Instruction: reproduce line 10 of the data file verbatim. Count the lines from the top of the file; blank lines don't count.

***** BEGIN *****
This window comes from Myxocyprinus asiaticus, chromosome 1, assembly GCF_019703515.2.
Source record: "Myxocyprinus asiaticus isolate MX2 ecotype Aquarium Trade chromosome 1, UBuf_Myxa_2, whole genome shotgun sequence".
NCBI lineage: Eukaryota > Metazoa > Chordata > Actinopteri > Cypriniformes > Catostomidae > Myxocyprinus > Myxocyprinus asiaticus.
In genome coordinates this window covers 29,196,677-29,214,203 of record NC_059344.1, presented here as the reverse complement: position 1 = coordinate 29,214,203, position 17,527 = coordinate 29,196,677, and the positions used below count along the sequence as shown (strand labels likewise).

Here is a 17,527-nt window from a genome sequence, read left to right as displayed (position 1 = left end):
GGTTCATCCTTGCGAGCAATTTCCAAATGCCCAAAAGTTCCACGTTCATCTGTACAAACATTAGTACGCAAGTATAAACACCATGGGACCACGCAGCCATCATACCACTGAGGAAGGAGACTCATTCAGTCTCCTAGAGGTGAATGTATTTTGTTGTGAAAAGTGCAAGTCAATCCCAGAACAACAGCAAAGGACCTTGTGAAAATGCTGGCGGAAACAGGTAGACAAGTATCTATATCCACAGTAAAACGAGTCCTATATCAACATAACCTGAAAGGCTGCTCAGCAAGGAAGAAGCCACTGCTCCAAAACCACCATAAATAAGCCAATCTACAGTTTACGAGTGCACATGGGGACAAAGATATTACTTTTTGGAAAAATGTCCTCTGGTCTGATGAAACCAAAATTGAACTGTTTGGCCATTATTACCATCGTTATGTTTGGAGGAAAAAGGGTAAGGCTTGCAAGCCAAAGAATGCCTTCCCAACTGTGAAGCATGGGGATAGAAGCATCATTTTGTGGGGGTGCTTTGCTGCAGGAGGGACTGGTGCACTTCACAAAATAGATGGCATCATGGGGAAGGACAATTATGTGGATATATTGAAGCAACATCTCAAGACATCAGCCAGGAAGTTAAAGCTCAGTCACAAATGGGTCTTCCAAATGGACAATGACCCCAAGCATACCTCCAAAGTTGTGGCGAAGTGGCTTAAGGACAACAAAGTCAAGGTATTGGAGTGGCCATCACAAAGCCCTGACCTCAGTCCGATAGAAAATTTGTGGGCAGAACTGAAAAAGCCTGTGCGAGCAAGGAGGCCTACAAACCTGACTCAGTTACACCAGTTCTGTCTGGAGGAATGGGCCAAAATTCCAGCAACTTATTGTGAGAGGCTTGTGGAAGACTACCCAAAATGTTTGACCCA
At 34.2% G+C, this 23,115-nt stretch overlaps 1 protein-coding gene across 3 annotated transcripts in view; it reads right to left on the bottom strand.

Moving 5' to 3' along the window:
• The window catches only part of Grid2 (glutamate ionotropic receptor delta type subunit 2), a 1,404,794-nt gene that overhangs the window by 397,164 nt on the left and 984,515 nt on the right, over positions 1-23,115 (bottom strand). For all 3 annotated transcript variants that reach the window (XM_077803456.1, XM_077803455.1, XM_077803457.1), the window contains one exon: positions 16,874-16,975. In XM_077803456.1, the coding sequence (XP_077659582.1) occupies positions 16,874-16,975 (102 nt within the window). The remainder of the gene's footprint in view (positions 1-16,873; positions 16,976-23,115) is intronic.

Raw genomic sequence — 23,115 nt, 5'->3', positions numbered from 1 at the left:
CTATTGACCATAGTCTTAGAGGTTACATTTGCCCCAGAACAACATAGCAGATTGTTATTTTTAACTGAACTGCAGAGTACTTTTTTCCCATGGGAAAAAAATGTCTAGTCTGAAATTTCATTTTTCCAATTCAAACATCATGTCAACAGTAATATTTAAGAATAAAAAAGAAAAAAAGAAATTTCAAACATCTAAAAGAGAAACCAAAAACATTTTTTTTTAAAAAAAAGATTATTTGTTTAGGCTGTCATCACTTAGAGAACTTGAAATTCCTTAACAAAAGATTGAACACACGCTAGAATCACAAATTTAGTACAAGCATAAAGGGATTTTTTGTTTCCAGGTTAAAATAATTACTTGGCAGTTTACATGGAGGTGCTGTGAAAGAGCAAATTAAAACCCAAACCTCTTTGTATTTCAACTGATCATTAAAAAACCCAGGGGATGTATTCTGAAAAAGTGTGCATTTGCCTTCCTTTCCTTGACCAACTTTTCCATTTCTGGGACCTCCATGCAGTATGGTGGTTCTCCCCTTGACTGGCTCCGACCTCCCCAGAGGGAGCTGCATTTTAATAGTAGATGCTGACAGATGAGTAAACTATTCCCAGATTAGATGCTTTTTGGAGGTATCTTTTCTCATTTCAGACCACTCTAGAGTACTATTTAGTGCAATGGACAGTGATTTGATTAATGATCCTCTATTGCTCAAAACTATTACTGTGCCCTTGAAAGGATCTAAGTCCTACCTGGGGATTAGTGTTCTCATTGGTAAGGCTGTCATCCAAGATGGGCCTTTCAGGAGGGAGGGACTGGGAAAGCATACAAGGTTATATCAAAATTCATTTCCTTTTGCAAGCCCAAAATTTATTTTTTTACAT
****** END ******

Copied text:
Raw genomic sequence — 23,115 nt, 5'->3', positions numbered from 1 at the left: